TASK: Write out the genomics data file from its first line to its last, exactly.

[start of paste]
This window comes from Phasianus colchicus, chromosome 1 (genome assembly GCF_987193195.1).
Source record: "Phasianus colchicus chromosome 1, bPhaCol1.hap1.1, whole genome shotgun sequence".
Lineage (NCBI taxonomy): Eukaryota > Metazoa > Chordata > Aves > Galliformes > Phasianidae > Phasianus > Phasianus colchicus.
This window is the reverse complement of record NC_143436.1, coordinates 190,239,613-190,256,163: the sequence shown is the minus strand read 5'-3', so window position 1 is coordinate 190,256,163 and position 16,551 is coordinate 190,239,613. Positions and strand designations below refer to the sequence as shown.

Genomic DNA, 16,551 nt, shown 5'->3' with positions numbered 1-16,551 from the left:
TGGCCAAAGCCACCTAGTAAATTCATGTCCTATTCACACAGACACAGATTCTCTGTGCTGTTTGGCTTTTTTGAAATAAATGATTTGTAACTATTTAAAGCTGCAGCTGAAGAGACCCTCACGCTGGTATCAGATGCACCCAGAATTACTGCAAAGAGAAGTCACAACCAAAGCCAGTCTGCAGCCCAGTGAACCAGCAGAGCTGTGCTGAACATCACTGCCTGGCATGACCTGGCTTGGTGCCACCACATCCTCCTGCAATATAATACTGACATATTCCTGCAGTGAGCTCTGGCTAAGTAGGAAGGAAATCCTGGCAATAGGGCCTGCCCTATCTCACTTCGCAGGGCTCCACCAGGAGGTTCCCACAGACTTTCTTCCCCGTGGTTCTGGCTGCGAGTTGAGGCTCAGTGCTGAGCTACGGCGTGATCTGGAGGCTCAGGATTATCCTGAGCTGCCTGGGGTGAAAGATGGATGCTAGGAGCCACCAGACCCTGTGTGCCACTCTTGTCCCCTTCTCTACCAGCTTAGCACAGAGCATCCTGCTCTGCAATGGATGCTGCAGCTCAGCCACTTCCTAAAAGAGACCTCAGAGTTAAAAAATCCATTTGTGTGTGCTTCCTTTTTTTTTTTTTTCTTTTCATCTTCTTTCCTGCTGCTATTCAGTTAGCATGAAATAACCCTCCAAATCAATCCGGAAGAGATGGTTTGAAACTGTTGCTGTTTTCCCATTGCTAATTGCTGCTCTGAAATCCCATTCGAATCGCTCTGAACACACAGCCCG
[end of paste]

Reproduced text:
This window comes from Phasianus colchicus, chromosome 1 (genome assembly GCF_987193195.1).
Source record: "Phasianus colchicus chromosome 1, bPhaCol1.hap1.1, whole genome shotgun sequence".
Lineage (NCBI taxonomy): Eukaryota > Metazoa > Chordata > Aves > Galliformes > Phasianidae > Phasianus > Phasianus colchicus.
This window is the reverse complement of record NC_143436.1, coordinates 190,239,613-190,256,163: the sequence shown is the minus strand read 5'-3', so window position 1 is coordinate 190,256,163 and position 16,551 is coordinate 190,239,613. Positions and strand designations below refer to the sequence as shown.

Genomic DNA, 16,551 nt, shown 5'->3' with positions numbered 1-16,551 from the left:
TGGCCAAAGCCACCTAGTAAATTCATGTCCTATTCACACAGACACAGATTCTCTGTGCTGTTTGGCTTTTTTGAAATAAATGATTTGTAACTATTTAAAGCTGCAGCTGAAGAGACCCTCACGCTGGTATCAGATGCACCCAGAATTACTGCAAAGAGAAGTCACAACCAAAGCCAGTCTGCAGCCCAGTGAACCAGCAGAGCTGTGCTGAACATCACTGCCTGGCATGACCTGGCTTGGTGCCACCACATCCTCCTGCAATATAATACTGACATATTCCTGCAGTGAGCTCTGGCTAAGTAGGAAGGAAATCCTGGCAATAGGGCCTGCCCTATCTCACTTCGCAGGGCTCCACCAGGAGGTTCCCACAGACTTTCTTCCCCGTGGTTCTGGCTGCGAGTTGAGGCTCAGTGCTGAGCTACGGCGTGATCTGGAGGCTCAGGATTATCCTGAGCTGCCTGGGGTGAAAGATGGATGCTAGGAGCCACCAGACCCTGTGTGCCACTCTTGTCCCCTTCTCTACCAGCTTAGCACAGAGCATCCTGCTCTGCAATGGATGCTGCAGCTCAGCCACTTCCTAAAAGAGACCTCAGAGTTAAAAAATCCATTTGTGTGTGCTTCCTTTTTTTTTTTTTTCTTTTCATCTTCTTTCCTGCTGCTATTCAGTTAGCATGAAATAACCCTCCAAATCAATCCGGAAGAGATGGTTTGAAACTGTTGCTGTTTTCCCATTGCTAATTGCTGCTCTGAAATCCCATTCGAATCGCTCTGAACACACAGCCCG